Oesophageal Achalasia

Description

Oesophageal achalasia is a condition in which the oesophagus (tube carrying food from the mouth to the stomach) is unable to move food into the stomach. The muscles at the lower end of the oesophageal sphincter fail to relax and allow food to pass into the stomach, resulting in reflux.

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Causes

Oesophageal achalasia is caused by damage to the nerves supplying the oesophagus, which affects:

  • Muscles lining the oesophagus that rhythmically contract to push food towards the stomach
  • Muscles of the lower oesophageal sphincter that act as a gate for the one-way movement of food into the stomach

The cause of damage is not clear, but may be associated with an earlier viral infection or autoimmune condition, such as lupus and uveitis, but may be an immune problem where the body attacks healthy cells.

Impact

Achalasia can have a significant impact on your health with respect to the act of eating and drinking. With the advancement of the condition you may lose considerable amount of weight and suffer from malnutrition. If the obstruction lasts for a long time, there are chances of developing oesophageal cancer.

Anatomy

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The oesophagus is a long, narrow tube that allows the passage of food from the throat to the stomach. It extends behind the windpipe and heart and in front of the spine, and passes through the diaphragm before joining the stomach. The food pipe is lined by muscles that expand and contract to push food down the tube. A valve called the upper oesophageal sphincter prevents the accidental movement of food into the windpipe. Another valve called the lower oesophageal sphincter, located at the junction of the stomach and oesophagus, allows the passage of food to the stomach and prevents the backflow of food and stomach acids into the oesophagus. The sphincter is controlled by muscles that relax and contract to open and close the passage.

Symptoms

Common symptoms of achalasia include difficulty swallowing (dysphagia) both solid and liquid foods, and experiencing the sensation of food getting stuck in the chest. To facilitate swallowing you may make changes in the way you eat. Other symptoms include regurgitation of food, heartburn, sensation of fullness and chest pain. In advanced stages of the disease, you may experience weight loss and suffer from malnutrition (although this is rare).

Diagnosis

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Your doctor may order the following tests to diagnose achalasia:

  • Barium swallow test: involves swallowing a barium preparation, which can be detected through X-rays
  • Endoscopy: allows the doctor to examine the inside of your oesophagus, stomach, and portions of the intestine, with an instrument called an endoscope, a thin flexible lighted tube
  • Manometry: measures changes in pressure exerted by the oesophageal sphincter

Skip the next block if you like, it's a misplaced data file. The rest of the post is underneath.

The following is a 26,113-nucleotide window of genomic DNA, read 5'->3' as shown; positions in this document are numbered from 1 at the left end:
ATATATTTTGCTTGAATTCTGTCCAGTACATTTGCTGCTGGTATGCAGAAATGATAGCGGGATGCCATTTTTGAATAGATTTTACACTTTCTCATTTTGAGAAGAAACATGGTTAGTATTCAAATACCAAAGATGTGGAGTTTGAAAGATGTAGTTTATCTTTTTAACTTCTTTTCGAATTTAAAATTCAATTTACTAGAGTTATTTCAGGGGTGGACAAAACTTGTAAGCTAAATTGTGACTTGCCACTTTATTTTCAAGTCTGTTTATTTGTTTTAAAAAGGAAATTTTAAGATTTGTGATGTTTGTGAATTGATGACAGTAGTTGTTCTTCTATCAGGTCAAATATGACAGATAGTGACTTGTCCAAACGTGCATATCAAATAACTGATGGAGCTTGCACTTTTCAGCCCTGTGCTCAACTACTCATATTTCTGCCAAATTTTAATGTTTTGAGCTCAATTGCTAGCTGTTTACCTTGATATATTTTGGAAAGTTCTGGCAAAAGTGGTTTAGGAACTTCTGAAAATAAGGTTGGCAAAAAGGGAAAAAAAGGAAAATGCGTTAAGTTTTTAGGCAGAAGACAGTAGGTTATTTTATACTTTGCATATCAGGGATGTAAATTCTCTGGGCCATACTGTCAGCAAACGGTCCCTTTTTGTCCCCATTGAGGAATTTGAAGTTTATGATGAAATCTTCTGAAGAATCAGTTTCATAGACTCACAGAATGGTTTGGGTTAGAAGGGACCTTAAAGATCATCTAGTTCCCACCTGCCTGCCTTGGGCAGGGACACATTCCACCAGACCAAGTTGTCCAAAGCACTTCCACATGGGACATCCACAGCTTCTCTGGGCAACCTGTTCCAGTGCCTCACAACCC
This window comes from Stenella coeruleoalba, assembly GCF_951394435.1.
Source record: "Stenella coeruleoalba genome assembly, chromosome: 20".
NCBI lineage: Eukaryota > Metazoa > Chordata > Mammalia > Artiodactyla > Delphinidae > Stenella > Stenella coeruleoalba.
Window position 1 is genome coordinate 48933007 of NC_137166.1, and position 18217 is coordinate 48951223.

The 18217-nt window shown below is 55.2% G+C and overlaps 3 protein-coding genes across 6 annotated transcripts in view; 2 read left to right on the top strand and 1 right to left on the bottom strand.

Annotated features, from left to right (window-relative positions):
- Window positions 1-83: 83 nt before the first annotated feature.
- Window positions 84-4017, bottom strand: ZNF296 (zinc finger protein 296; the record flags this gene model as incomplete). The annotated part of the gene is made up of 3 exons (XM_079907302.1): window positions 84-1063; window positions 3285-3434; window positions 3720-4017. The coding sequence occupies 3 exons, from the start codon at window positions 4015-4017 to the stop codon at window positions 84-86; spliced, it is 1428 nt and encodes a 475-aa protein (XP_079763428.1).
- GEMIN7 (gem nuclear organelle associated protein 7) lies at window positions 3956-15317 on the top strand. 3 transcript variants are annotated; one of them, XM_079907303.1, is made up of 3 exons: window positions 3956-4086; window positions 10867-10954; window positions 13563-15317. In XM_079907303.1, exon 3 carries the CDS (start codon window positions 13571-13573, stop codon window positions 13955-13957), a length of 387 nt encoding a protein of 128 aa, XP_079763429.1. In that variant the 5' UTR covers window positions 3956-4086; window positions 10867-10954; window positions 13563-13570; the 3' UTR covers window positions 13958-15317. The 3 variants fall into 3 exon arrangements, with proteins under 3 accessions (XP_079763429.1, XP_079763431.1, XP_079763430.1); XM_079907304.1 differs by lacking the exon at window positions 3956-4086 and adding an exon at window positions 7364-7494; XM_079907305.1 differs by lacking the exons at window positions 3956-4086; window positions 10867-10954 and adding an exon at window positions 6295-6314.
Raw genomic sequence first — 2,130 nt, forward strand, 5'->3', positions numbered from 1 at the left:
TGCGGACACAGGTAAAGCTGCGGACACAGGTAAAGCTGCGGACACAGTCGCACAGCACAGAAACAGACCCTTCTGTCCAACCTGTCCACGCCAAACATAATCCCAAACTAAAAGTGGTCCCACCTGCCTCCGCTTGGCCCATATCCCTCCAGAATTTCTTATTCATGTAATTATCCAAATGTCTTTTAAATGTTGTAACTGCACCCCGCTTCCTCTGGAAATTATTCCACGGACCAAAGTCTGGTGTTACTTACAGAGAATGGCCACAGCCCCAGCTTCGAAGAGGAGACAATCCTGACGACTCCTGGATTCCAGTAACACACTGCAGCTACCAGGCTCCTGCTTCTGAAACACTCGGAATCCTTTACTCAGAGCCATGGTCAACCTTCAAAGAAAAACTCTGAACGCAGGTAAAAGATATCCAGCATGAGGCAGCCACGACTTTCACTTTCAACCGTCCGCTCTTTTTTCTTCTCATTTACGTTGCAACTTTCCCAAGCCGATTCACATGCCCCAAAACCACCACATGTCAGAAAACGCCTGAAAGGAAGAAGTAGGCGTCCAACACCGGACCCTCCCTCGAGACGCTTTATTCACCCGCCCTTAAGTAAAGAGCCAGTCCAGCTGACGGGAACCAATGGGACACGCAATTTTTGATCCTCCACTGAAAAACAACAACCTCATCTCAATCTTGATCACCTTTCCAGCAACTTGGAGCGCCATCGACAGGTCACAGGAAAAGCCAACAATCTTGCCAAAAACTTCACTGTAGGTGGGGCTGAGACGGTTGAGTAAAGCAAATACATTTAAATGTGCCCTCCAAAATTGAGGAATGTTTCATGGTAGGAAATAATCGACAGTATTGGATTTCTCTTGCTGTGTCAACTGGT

Treatments

Treatment aims at opening or relaxing the lower oesophageal sphincter muscles for easy passage of food into the stomach. Some of the options for relieving symptoms include:

  • POEM: POEM or Per Oral Endoscopic Myotomy is a new treatment being offered to allow a myotomy to be performed using a gastroscope rather than having an operation. This latest treatment is offered by Mr Crosthwaite
  • Medications: Medications help relax the lower oesophagus sphincter muscles and provide temporary relief.
  • Botox injection: Botulinum toxin injection can be administered to help relax the sphincter muscles. It provides temporary relief only and has to be repeated after a few months or years.
  • Balloon dilation (pneumatic dilatation): A small balloon is positioned at the lower oesophagus sphincter and inflated to widen the opening. Although this procedure improves swallowing, it is not a permanent solution and needs to be repeated.
  • Myotomy surgery: Myotomy is a surgical procedure in which the sphincter muscle is cut to open up the oesophagus. This surgery provides a permanent solution to swallowing.

Prognosis

The outcome of treatment varies from person to person. Some may experience mild symptoms while for some the treatment can be very successful. Multiple treatments may be required for others. For most patients surgery is recommended. The success rate of surgery is 70 to80 to 90%, but as with all procedures the outcome may depend on the extent of the disease

Untreated

If left untreated, achalasia may cause weight loss, malnutrition, or inflammation or ulceration of the oesophagus. The elderly may suffer from pneumonia and lung infections. Chances of developing oesophageal cancer increase for patients with untreated achalasia.

  • Obesity Surgery Society of Australia & New Zeland
  • The International Society for Diseases of the Esophagus
  •  Australia &New Zeland Gastric & Oesophageal Surgery Association
  • The Centre For Bariatric Surgery
  • OSSAN
  • Epworth Healthcare
  • Fellow of the Royal Australian College of Surgeons
  • The Royal Melbourne